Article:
Filipinos leaving Sabah during the coronavirus pandemic should not be called repatriates, Foreign Secretary Teodoro Locsin Jr. said Saturday.
“When this COVID-19 was starting and Zamboanga was getting quite a lot of infections from Filipinos leaving Sabah to go to Zamboanga, I told the ambassador, ‘Don’t you dare call them repatriates,’” he said, referring apparently to the Malaysian envoy to the Philippines.
“You just say you’re moving Filipinos from one place to the other. Don’t you dare call them that and he has not.”
In a virtual interview on “Usapang Community Quarantine” by former diplomatic beat reporter Malou Talosig-Bartolome, Locsin said the virus crisis should not be politicized amid a long-standing dispute over Sabah, a territory east of Malaysia’s northern Borneo and southwest of the Philippines’ Sulu.
Authorities earlier said some 5,300 Filipinos were expected to return to the Philippines from Sabah.
Locsin said those facilitating the transfer of Filipinos from Sabah were the United Nations Development Program and International Organization for Migration.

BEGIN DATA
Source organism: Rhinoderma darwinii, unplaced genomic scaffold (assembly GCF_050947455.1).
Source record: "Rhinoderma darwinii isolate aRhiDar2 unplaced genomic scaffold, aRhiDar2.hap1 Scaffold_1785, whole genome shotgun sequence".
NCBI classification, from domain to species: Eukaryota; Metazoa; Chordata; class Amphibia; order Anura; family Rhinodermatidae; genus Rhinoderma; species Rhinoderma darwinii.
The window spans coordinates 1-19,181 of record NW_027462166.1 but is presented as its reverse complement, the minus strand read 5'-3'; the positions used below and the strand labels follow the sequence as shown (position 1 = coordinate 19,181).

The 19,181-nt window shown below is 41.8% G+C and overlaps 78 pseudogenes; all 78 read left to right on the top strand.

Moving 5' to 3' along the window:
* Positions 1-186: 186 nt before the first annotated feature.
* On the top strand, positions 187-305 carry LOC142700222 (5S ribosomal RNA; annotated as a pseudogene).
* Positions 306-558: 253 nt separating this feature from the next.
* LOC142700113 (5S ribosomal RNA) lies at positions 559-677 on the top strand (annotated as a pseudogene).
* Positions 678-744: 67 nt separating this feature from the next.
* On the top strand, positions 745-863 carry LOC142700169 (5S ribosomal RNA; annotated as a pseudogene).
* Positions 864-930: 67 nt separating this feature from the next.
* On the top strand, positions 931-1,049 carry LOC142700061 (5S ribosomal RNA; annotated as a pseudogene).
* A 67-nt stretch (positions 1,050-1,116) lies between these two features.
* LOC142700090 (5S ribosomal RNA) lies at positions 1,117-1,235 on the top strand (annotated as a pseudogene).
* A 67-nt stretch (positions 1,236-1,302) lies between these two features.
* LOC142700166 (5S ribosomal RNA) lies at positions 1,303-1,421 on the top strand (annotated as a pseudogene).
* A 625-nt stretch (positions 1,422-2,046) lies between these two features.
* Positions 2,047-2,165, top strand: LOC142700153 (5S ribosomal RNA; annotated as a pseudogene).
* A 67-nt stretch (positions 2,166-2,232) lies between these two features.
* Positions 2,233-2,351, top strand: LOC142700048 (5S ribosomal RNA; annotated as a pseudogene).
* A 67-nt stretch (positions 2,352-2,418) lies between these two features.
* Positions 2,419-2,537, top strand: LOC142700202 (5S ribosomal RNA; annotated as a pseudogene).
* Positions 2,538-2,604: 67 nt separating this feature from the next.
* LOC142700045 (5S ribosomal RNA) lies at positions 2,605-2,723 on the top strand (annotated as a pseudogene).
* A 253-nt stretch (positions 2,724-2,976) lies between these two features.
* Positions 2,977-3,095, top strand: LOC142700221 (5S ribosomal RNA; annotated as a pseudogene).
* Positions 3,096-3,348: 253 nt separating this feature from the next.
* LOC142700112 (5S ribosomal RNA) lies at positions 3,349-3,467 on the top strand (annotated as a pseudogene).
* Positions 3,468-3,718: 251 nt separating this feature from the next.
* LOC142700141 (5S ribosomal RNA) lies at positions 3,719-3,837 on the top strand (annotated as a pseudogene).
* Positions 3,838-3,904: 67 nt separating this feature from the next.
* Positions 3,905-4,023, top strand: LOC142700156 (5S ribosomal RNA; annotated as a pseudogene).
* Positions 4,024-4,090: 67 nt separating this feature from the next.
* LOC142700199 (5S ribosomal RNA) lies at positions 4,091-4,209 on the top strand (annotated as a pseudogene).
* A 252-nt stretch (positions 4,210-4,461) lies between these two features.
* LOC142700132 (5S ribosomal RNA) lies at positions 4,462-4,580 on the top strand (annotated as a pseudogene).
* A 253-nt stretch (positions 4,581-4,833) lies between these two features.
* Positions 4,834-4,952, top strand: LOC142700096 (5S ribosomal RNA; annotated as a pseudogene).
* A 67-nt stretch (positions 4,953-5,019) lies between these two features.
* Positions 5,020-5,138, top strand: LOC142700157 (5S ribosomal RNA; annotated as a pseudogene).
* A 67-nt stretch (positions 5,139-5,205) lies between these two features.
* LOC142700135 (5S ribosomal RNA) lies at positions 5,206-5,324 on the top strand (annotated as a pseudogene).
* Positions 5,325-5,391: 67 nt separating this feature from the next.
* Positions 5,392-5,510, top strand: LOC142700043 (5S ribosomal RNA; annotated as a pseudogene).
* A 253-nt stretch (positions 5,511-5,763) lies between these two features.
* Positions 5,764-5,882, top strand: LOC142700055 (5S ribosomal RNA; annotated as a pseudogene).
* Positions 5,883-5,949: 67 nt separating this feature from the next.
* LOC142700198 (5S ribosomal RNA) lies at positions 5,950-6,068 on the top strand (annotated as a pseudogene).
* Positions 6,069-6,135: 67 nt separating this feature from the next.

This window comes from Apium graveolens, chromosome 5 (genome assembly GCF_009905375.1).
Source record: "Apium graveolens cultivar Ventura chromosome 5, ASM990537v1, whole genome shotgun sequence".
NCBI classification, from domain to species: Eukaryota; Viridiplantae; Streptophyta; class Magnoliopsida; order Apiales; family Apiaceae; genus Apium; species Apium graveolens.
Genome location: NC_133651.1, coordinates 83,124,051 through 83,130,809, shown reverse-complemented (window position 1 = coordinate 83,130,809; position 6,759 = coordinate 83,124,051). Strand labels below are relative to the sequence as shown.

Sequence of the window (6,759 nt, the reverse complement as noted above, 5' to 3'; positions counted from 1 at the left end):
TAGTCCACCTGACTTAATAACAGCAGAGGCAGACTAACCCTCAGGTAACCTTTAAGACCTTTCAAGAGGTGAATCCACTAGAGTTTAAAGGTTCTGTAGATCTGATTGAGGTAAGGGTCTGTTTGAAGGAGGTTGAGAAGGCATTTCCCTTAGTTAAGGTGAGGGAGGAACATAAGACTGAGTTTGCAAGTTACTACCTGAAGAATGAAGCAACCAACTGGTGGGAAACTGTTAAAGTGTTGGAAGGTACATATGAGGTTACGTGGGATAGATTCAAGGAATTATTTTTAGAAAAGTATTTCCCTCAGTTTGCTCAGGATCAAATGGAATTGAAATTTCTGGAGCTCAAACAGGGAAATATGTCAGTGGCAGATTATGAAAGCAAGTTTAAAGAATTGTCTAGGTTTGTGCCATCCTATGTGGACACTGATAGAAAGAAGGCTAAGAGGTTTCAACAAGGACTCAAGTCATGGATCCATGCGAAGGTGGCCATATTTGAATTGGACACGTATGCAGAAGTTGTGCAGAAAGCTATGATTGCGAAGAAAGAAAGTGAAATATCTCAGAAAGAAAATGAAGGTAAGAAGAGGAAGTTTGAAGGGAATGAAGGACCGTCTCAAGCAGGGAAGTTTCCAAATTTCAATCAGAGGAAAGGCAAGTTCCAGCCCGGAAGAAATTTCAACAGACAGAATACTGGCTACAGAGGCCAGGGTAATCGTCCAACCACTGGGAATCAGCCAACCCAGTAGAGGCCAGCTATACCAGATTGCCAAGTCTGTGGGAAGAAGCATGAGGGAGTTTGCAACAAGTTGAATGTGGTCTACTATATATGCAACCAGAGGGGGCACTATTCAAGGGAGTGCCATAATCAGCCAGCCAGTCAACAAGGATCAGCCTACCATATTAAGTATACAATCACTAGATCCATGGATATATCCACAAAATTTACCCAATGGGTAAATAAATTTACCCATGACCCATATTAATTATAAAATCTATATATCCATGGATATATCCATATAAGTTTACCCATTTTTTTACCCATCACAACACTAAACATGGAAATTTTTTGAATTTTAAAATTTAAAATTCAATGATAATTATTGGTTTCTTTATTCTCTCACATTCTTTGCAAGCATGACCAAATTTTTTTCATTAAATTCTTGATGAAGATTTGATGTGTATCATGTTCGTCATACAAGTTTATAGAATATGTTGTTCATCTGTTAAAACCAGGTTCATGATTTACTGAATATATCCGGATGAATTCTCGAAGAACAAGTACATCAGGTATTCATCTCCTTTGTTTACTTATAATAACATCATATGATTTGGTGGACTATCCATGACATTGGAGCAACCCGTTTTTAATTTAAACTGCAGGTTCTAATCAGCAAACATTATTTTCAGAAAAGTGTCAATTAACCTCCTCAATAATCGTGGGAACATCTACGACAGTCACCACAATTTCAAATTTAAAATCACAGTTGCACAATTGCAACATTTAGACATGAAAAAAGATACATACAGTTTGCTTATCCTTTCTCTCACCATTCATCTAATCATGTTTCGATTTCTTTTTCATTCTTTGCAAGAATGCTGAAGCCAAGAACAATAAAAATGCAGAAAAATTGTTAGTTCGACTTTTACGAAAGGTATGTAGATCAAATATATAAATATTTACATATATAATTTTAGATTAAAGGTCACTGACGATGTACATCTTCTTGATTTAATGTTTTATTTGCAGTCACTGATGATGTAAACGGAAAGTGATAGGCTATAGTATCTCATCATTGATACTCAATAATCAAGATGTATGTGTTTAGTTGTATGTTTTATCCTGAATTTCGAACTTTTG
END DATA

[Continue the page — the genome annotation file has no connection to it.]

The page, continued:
“They [UNDP/IOM] never say anything. They are moving human beings from one place to another and let’s keep it that way,” he said.
“Let’s not use the misery of people regardless of nationality as an excuse to assert something that might piss me off.”
Last Monday, Locsin called out the United States Embassy in the Philippines for calling Sabah as part of Malaysia.
“Sabah is not in Malaysia if you want to have anything to do with the Philippines,” Locsin said in a tweet.
Locsin was reacting to a tweet of the US Embassy on USAID’s donation of hygiene kits “for Filipino repatriates who returned from Sabah and who arrived in Zamboanga City and Bongao, Tawi Tawi.”
Locsin’s tweet triggered a reaction from the Malaysian Foreign Minister Hishammuddin Hussein, who said the Philippine ambassador to Kuala Lumpur on Monday would be summoned to explain.
Locsin said he would also summon Malaysia’s ambassador here.
Hishammuddin criticized Locsin’s statement as “irresponsible,” threatening it could affect bilateral ties of both nations. He also maintained that “Sabah is, and will always be, part of Malaysia.”
But Locsin said the Philippines would continue to assert its rights in Sabah, as well as in the West Philippine Sea and that the Philippines would never abandon its claim.